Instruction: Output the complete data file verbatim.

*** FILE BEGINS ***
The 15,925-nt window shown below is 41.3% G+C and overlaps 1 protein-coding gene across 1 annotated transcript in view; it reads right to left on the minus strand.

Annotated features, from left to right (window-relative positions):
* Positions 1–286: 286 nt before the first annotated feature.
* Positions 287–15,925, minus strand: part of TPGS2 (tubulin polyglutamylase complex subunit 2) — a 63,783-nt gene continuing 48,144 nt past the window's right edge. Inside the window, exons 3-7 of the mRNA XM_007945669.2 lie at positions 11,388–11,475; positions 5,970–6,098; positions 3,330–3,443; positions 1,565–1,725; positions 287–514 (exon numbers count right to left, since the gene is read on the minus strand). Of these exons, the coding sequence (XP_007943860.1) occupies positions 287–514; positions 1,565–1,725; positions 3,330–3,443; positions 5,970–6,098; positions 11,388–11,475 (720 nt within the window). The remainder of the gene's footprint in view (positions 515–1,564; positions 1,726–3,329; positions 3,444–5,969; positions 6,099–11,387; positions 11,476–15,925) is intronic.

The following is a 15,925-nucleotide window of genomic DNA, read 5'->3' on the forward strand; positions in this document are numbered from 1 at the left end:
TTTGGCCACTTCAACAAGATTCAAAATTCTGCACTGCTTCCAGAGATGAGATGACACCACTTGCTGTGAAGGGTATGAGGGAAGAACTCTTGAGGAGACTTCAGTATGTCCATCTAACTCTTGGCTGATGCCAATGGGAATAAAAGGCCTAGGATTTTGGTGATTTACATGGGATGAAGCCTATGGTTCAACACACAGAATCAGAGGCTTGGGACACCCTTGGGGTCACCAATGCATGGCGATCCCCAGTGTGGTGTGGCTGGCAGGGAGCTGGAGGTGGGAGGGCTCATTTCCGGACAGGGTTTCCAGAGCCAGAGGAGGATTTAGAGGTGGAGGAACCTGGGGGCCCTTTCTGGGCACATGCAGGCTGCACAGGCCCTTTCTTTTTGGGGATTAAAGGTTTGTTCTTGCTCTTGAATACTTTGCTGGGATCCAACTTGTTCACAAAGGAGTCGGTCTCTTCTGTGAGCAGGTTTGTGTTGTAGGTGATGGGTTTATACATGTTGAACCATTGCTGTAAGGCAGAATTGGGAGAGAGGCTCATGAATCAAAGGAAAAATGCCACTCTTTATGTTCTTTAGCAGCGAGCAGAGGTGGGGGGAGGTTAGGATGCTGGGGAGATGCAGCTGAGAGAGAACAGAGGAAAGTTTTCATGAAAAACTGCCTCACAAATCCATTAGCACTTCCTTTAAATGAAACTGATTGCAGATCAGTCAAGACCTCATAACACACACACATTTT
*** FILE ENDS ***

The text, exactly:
The 15,925-nt window shown below is 41.3% G+C and overlaps 1 protein-coding gene across 1 annotated transcript in view; it reads right to left on the minus strand.

Annotated features, from left to right (window-relative positions):
* Positions 1–286: 286 nt before the first annotated feature.
* Positions 287–15,925, minus strand: part of TPGS2 (tubulin polyglutamylase complex subunit 2) — a 63,783-nt gene continuing 48,144 nt past the window's right edge. Inside the window, exons 3-7 of the mRNA XM_007945669.2 lie at positions 11,388–11,475; positions 5,970–6,098; positions 3,330–3,443; positions 1,565–1,725; positions 287–514 (exon numbers count right to left, since the gene is read on the minus strand). Of these exons, the coding sequence (XP_007943860.1) occupies positions 287–514; positions 1,565–1,725; positions 3,330–3,443; positions 5,970–6,098; positions 11,388–11,475 (720 nt within the window). The remainder of the gene's footprint in view (positions 515–1,564; positions 1,726–3,329; positions 3,444–5,969; positions 6,099–11,387; positions 11,476–15,925) is intronic.

The following is a 15,925-nucleotide window of genomic DNA, read 5'->3' on the forward strand; positions in this document are numbered from 1 at the left end:
TTTGGCCACTTCAACAAGATTCAAAATTCTGCACTGCTTCCAGAGATGAGATGACACCACTTGCTGTGAAGGGTATGAGGGAAGAACTCTTGAGGAGACTTCAGTATGTCCATCTAACTCTTGGCTGATGCCAATGGGAATAAAAGGCCTAGGATTTTGGTGATTTACATGGGATGAAGCCTATGGTTCAACACACAGAATCAGAGGCTTGGGACACCCTTGGGGTCACCAATGCATGGCGATCCCCAGTGTGGTGTGGCTGGCAGGGAGCTGGAGGTGGGAGGGCTCATTTCCGGACAGGGTTTCCAGAGCCAGAGGAGGATTTAGAGGTGGAGGAACCTGGGGGCCCTTTCTGGGCACATGCAGGCTGCACAGGCCCTTTCTTTTTGGGGATTAAAGGTTTGTTCTTGCTCTTGAATACTTTGCTGGGATCCAACTTGTTCACAAAGGAGTCGGTCTCTTCTGTGAGCAGGTTTGTGTTGTAGGTGATGGGTTTATACATGTTGAACCATTGCTGTAAGGCAGAATTGGGAGAGAGGCTCATGAATCAAAGGAAAAATGCCACTCTTTATGTTCTTTAGCAGCGAGCAGAGGTGGGGGGAGGTTAGGATGCTGGGGAGATGCAGCTGAGAGAGAACAGAGGAAAGTTTTCATGAAAAACTGCCTCACAAATCCATTAGCACTTCCTTTAAATGAAACTGATTGCAGATCAGTCAAGACCTCATAACACACACACATTTT